Health Information Management

Provision in 2016 OPPS final rule on 2-midnight rule is positive for providers

APCs Insider, November 13, 2015

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By Steven Andrews
 
Most policies in the OPPS final rule are not effective until the following January, but providers should be pleased with one that was finalized before the rule was even published.
 
In addition to finalizing the rest of its proposals regarding the 2-midnight rule, CMS moved responsibility for rule enforcement and education from Recovery Auditors to Quality Improvement Organizations (QIO) effective October 1, 2015.
 
For stays in which the physician expects the patient will need less than two midnights of hospital care, inpatient admission may be allowed on a case-by-case basis determined by the judgment of the admitting physician. The documentation must support the admission and will be subject to review by a QIO. CMS expects inpatient admission for minor surgical procedures to be unlikely and will prioritize those cases for medical review. For hospital stays expected to last two midnights or longer, CMS policy remains unchanged.
 
Finalizing the 2-midnight rule proposal doesn’t come as much of a surprise, says Jugna Shah, MPH, president and founder of Nimitt Consulting, based in Washington, D.C., and Spicer, Minnesota, but what remains to be seen is how the QIOs handle the review process compared to Recovery Auditors. For providers who worked with the physician staff and currently see good documentation, this change is likely to have little or no impact, she says.
 
Providers submitted vastly divergent comments on how CMS should handle the 2-midnight rule. CMS noted that some providers asked for no changes at all. Other providers suggested a 1-midnight rule, in which any Medicare beneficiary who required an overnight hospital stay, other than a patient in the ED or routine recovery following a procedure, would be paid under Medicare Part A.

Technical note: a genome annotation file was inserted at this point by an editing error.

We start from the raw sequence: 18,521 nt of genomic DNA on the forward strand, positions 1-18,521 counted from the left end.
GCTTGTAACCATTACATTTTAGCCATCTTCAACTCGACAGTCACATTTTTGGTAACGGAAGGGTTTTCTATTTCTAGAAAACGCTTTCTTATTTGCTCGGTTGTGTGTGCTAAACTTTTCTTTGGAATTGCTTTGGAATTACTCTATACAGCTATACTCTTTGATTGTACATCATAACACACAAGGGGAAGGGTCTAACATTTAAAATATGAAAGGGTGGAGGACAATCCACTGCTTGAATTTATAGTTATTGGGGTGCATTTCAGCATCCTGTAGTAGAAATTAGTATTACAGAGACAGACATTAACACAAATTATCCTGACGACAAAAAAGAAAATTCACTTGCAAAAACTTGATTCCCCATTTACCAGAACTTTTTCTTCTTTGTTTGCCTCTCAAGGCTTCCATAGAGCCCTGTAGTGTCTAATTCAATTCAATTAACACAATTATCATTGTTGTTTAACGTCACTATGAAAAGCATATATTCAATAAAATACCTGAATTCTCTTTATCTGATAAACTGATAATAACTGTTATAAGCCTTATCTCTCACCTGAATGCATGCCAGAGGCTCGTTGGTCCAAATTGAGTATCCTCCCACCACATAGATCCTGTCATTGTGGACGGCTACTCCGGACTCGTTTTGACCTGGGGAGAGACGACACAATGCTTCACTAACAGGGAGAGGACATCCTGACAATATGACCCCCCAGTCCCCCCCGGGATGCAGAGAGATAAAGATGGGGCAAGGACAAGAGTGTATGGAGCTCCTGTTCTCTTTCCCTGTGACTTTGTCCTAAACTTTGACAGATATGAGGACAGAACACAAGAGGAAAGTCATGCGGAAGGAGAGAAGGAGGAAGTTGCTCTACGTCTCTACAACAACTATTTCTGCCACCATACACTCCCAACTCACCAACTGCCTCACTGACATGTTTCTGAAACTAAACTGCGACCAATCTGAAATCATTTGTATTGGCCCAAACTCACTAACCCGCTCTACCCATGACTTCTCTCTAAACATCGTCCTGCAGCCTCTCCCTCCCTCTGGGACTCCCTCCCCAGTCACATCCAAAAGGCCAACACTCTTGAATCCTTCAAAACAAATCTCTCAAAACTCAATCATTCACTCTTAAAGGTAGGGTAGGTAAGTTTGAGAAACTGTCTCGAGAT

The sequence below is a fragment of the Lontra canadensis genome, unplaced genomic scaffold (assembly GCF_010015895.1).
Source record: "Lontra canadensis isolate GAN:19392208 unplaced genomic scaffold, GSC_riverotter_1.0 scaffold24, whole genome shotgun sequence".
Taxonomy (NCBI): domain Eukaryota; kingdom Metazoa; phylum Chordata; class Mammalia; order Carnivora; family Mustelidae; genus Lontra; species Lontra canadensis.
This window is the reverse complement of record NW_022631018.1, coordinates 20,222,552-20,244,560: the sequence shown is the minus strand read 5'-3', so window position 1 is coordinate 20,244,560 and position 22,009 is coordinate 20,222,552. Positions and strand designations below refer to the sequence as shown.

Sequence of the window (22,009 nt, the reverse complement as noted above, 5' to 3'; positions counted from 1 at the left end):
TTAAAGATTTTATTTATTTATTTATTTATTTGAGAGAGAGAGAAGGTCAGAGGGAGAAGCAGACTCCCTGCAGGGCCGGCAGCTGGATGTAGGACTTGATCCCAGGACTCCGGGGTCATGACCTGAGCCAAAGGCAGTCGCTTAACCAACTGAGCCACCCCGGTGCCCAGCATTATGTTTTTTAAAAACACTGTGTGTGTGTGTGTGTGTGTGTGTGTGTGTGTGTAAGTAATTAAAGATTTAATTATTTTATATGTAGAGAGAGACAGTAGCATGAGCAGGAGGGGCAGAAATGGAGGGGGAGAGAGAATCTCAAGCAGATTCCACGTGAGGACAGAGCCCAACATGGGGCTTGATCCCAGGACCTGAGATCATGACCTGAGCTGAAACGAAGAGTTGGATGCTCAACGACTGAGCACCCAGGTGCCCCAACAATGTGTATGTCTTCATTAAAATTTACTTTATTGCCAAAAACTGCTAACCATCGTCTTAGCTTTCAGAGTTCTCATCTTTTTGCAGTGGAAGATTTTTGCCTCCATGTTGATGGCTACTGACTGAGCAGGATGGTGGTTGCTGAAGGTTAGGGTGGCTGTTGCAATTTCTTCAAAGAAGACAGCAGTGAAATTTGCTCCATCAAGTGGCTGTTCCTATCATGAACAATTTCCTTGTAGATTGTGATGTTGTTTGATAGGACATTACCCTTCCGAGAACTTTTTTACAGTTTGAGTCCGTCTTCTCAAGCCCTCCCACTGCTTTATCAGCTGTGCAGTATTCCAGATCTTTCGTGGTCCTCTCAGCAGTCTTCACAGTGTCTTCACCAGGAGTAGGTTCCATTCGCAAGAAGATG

To facilitate this, providers suggested CMS create an “extended outpatient evaluation” APC to replace outpatient observation. Admission orders would become effective at midnight the day the order was given, except for late ED arrivals. Commenters also suggested changes to order authentication and how inpatient deductibles would be paid.
 
However, CMS thought this change would present new challenges, including low-acuity patients being held longer in order to quality for Part A payment. CMS also said the proposal could lead to additional costs that might require a greater negative payment adjustment than the 0.2 already deducted when the rule was introduced. The American Hospital Association and other hospital groups have been fighting that deduction for years, leading to a lengthy legal battle against CMS.

 

To read more about the final rule, see HCPro.com. For in-depth coverage of the rule, see upcoming issues of Briefings on APCs. To learn more, including information about packaging expansion, join Shah and Valerie Rinkle, MPA, for HCPro’s annual OPPS final rule webcast Tuesday, December 8. The 2016 OPPS final rule will appear in the November 13 issue of the Federal Register.  



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